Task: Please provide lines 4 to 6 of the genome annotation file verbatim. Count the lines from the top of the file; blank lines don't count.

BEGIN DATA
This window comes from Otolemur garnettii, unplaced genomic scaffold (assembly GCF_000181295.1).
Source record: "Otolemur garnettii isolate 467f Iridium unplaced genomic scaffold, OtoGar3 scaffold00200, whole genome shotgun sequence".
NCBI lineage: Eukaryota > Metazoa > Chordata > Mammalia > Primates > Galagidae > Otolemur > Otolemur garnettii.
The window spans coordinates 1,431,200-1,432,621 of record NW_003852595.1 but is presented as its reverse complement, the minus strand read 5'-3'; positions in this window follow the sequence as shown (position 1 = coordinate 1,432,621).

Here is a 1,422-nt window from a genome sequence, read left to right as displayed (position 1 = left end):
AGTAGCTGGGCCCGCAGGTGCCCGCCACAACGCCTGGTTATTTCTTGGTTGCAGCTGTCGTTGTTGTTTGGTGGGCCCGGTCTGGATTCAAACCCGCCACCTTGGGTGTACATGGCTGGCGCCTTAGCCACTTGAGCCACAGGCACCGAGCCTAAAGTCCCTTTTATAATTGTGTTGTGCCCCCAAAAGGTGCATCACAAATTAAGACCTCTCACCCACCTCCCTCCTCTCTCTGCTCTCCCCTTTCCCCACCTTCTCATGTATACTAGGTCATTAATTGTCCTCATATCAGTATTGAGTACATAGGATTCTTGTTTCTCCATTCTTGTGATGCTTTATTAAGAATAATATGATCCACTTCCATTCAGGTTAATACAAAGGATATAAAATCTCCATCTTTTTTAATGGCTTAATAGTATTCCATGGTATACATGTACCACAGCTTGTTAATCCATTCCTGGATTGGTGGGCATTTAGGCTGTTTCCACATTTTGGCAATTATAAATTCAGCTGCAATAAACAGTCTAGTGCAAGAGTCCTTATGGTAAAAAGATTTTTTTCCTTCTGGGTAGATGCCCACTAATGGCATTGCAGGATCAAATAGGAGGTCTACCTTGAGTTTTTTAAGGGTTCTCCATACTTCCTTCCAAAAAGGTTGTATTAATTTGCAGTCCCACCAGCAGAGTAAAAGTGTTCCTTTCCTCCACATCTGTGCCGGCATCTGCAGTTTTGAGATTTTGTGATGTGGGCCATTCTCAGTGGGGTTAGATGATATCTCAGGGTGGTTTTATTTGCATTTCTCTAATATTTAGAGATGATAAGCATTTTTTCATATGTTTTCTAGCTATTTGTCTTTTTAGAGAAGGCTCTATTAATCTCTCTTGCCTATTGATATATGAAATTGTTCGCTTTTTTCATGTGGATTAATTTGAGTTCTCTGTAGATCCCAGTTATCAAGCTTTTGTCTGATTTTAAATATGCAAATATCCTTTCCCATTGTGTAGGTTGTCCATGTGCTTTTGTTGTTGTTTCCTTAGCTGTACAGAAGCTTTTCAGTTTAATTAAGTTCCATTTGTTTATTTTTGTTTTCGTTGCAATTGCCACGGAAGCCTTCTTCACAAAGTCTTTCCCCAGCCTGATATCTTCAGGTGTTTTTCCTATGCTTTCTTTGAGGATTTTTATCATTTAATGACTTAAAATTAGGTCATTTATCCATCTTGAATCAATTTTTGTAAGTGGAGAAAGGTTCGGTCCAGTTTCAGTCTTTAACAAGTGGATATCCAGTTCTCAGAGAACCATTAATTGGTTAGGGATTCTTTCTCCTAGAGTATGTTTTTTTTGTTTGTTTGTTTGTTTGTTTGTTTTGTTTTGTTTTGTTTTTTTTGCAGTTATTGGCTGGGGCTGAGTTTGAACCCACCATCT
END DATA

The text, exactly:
The window spans coordinates 1,431,200-1,432,621 of record NW_003852595.1 but is presented as its reverse complement, the minus strand read 5'-3'; positions in this window follow the sequence as shown (position 1 = coordinate 1,432,621).

Here is a 1,422-nt window from a genome sequence, read left to right as displayed (position 1 = left end):
AGTAGCTGGGCCCGCAGGTGCCCGCCACAACGCCTGGTTATTTCTTGGTTGCAGCTGTCGTTGTTGTTTGGTGGGCCCGGTCTGGATTCAAACCCGCCACCTTGGGTGTACATGGCTGGCGCCTTAGCCACTTGAGCCACAGGCACCGAGCCTAAAGTCCCTTTTATAATTGTGTTGTGCCCCCAAAAGGTGCATCACAAATTAAGACCTCTCACCCACCTCCCTCCTCTCTCTGCTCTCCCCTTTCCCCACCTTCTCATGTATACTAGGTCATTAATTGTCCTCATATCAGTATTGAGTACATAGGATTCTTGTTTCTCCATTCTTGTGATGCTTTATTAAGAATAATATGATCCACTTCCATTCAGGTTAATACAAAGGATATAAAATCTCCATCTTTTTTAATGGCTTAATAGTATTCCATGGTATACATGTACCACAGCTTGTTAATCCATTCCTGGATTGGTGGGCATTTAGGCTGTTTCCACATTTTGGCAATTATAAATTCAGCTGCAATAAACAGTCTAGTGCAAGAGTCCTTATGGTAAAAAGATTTTTTTCCTTCTGGGTAGATGCCCACTAATGGCATTGCAGGATCAAATAGGAGGTCTACCTTGAGTTTTTTAAGGGTTCTCCATACTTCCTTCCAAAAAGGTTGTATTAATTTGCAGTCCCACCAGCAGAGTAAAAGTGTTCCTTTCCTCCACATCTGTGCCGGCATCTGCAGTTTTGAGATTTTGTGATGTGGGCCATTCTCAGTGGGGTTAGATGATATCTCAGGGTGGTTTTATTTGCATTTCTCTAATATTTAGAGATGATAAGCATTTTTTCATATGTTTTCTAGCTATTTGTCTTTTTAGAGAAGGCTCTATTAATCTCTCTTGCCTATTGATATATGAAATTGTTCGCTTTTTTCATGTGGATTAATTTGAGTTCTCTGTAGATCCCAGTTATCAAGCTTTTGTCTGATTTTAAATATGCAAATATCCTTTCCCATTGTGTAGGTTGTCCATGTGCTTTTGTTGTTGTTTCCTTAGCTGTACAGAAGCTTTTCAGTTTAATTAAGTTCCATTTGTTTATTTTTGTTTTCGTTGCAATTGCCACGGAAGCCTTCTTCACAAAGTCTTTCCCCAGCCTGATATCTTCAGGTGTTTTTCCTATGCTTTCTTTGAGGATTTTTATCATTTAATGACTTAAAATTAGGTCATTTATCCATCTTGAATCAATTTTTGTAAGTGGAGAAAGGTTCGGTCCAGTTTCAGTCTTTAACAAGTGGATATCCAGTTCTCAGAGAACCATTAATTGGTTAGGGATTCTTTCTCCTAGAGTATGTTTTTTTTGTTTGTTTGTTTGTTTGTTTGTTTTGTTTTGTTTTGTTTTTTTTGCAGTTATTGGCTGGGGCTGAGTTTGAACCCACCATCT